When it comes to formal writing, there are so many rules for punctuation and formatting that it’s hard to remember all of them. One of the rules that trips people up is whether to use one or two spaces between sentences.
Years ago, people learned how to type on a typewriter, which gave every character the same amount of space on a page. This meant the letter i, for example, was given the same amount of space as the letter w, even though it took up less space. What evolved from this practice—called monospaced typesetting—was the use of two spaces between sentences so that new sentences would stand out in the uneven text.
But these days computer programs use proportionally spaced fonts, so it’s time to get rid of double spacing between sentences. Not only do most people deem this formatting habit a mistake, but it may make your formatting appear outdated.
Let’s explore the history of one versus two spaces between sentences so that you can always be clear about your punctuation.
How many spaces come after a period?
It is generally agreed that having only one space after a period or punctuation mark is correct.
While some may believe that either way is right, Microsoft formally settled the space debate in 2020 and sided with everyone who thinks one space is correct, not two. The creator of Microsoft Word updated the software so that two spaces between sentences would be considered an error.
These days most contemporary style guides also recommend using a single space between sentences, including:
- The Chicago Manual of Style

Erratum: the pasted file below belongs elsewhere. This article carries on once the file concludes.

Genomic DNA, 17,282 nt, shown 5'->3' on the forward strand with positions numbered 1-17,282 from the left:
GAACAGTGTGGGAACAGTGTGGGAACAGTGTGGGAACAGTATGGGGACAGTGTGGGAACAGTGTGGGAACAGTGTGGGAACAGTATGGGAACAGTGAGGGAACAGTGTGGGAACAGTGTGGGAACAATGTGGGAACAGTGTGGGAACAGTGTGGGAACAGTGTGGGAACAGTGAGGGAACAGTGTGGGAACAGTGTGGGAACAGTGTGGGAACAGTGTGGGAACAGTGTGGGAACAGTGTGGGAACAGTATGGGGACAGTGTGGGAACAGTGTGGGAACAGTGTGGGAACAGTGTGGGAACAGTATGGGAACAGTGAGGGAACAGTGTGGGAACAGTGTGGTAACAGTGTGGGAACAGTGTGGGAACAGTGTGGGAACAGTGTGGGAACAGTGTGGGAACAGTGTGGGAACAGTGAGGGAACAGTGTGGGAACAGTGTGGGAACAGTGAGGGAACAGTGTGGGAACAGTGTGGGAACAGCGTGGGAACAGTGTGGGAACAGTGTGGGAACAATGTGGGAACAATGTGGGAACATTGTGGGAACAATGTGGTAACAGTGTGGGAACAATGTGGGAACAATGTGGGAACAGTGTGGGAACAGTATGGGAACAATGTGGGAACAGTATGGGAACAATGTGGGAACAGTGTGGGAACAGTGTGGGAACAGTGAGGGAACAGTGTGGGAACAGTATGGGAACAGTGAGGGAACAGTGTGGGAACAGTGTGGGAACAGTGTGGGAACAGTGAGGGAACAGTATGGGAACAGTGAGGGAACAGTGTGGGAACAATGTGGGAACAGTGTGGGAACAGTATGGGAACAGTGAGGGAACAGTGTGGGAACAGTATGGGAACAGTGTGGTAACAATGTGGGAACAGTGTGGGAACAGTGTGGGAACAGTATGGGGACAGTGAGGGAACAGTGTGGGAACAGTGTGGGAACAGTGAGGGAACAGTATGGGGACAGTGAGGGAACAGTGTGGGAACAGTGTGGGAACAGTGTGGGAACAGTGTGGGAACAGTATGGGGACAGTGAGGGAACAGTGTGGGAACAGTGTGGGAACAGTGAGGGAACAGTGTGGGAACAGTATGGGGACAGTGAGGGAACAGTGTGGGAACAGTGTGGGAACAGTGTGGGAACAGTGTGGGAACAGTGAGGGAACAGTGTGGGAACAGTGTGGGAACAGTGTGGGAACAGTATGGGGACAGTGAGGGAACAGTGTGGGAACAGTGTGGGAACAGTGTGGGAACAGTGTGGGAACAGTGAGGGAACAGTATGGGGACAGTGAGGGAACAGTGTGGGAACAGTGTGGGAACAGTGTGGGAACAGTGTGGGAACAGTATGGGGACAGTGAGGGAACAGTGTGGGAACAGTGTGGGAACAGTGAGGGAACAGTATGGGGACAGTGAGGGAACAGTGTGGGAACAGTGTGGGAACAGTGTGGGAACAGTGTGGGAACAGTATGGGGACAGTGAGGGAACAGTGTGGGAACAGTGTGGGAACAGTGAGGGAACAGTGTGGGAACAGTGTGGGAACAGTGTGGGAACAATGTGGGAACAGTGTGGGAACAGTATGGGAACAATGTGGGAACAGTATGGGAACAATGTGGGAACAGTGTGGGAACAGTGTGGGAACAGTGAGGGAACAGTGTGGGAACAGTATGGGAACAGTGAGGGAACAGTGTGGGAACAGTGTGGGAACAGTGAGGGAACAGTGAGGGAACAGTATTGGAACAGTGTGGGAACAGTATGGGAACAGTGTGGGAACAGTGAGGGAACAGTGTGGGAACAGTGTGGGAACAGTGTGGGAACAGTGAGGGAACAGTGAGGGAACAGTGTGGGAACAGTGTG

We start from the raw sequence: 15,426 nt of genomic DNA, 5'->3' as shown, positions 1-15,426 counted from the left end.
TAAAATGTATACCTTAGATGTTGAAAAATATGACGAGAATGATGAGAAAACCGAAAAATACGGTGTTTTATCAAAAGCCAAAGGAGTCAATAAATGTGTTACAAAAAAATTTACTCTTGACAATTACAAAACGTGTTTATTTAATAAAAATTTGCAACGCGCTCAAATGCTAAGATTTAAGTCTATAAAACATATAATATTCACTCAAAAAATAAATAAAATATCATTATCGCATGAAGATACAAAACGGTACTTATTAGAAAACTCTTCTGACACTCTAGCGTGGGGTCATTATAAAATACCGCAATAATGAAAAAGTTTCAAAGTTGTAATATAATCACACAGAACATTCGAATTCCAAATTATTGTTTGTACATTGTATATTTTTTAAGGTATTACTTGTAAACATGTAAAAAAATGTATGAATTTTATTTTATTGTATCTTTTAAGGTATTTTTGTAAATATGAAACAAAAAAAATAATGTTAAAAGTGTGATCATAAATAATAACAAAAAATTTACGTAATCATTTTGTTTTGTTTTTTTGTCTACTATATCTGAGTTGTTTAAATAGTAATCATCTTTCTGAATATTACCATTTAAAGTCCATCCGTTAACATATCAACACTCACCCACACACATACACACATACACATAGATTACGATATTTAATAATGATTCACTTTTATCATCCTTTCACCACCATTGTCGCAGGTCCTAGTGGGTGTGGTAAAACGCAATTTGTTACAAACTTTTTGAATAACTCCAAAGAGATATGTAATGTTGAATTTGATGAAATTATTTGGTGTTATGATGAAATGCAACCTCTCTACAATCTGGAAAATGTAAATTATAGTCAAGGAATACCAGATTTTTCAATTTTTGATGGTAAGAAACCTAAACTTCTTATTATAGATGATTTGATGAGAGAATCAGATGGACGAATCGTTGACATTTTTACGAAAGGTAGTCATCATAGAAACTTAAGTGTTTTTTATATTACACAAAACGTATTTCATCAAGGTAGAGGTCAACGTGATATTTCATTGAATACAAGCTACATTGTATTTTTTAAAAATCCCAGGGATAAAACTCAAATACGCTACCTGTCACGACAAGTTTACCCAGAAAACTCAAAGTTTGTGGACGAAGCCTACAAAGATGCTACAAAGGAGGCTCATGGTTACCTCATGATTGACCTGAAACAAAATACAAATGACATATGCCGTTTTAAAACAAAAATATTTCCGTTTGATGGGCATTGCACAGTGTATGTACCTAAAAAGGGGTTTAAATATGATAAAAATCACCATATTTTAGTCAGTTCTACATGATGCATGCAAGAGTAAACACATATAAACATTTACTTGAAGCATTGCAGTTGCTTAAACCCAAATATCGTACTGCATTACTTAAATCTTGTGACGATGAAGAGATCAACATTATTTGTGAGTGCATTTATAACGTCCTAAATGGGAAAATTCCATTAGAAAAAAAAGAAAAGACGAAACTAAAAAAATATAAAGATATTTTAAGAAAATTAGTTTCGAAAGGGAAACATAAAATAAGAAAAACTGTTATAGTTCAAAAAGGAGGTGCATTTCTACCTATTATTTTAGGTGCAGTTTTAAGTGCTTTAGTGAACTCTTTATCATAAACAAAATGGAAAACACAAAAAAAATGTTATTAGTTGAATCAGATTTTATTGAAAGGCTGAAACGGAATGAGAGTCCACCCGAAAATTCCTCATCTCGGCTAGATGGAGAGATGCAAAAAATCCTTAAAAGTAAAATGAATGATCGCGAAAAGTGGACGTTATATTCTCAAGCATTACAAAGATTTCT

- The American Psychological Association (often referred to as “APA”)
- Microsoft Manual of Style
- The Gregg Reference Manual
- The Associated Press Stylebook
(In years past, APA recommended using two spaces after end-of-sentence punctuation, but it updated this suggestion to using one space in 2019.)
The MLA guide, a major academic style guide, instructs students to follow whatever practice their teacher suggests, though MLA’s guidebook uses just one space in its examples.
One space vs. two spaces
Deciding between one space or two spaces after a punctuation mark is simple:
- Generally, use one space for all writing, as this is the standard.
- Use two spaces as a personal choice or if your instructor tells you to do so.
The choice really comes down to the expectations of the person who will be grading or reviewing your writing.
If your editor prefers two spaces in between sentences for added clarity, then that’s how you should format your novel. If your reviewer hasn’t given you any particular guidelines, single spacing is your best bet.
Spaces after a period examples
Here are a few examples in proportionally spaced font to show you how one versus two spaces between sentences looks on a page:
I told my friend that I wanted to go to England in the spring. She said she would rather visit Italy.
Giselle loves to hike in the summer. Arturo likes to ski in the winter.
Many students love the author Zora Neale Hurston. I wish we’d read her books in school.
A shark swam into the bay. Nobody was allowed to go in the water for the rest of the day.
Spaces after a period FAQs
How many spaces come after a period?
According to every major style guide in both academic and business writing, one space is recommended after a period or other punctuation mark at the end of a sentence.
Where did the one-space vs. two-spaces rule come from?
The origin of using two spaces between sentences was on typewriters. Double spacing made it easier to see the beginning of new sentences when writing with typewriters. But this practice is no longer needed on computers, which automatically use proportionally spaced fonts.
When should I use one space or two spaces after a period?
Use one space after a period for all types of writing, as this is the accepted standard. Use two spaces after a period if your instructor has told you to do so, or as a matter of personal choice.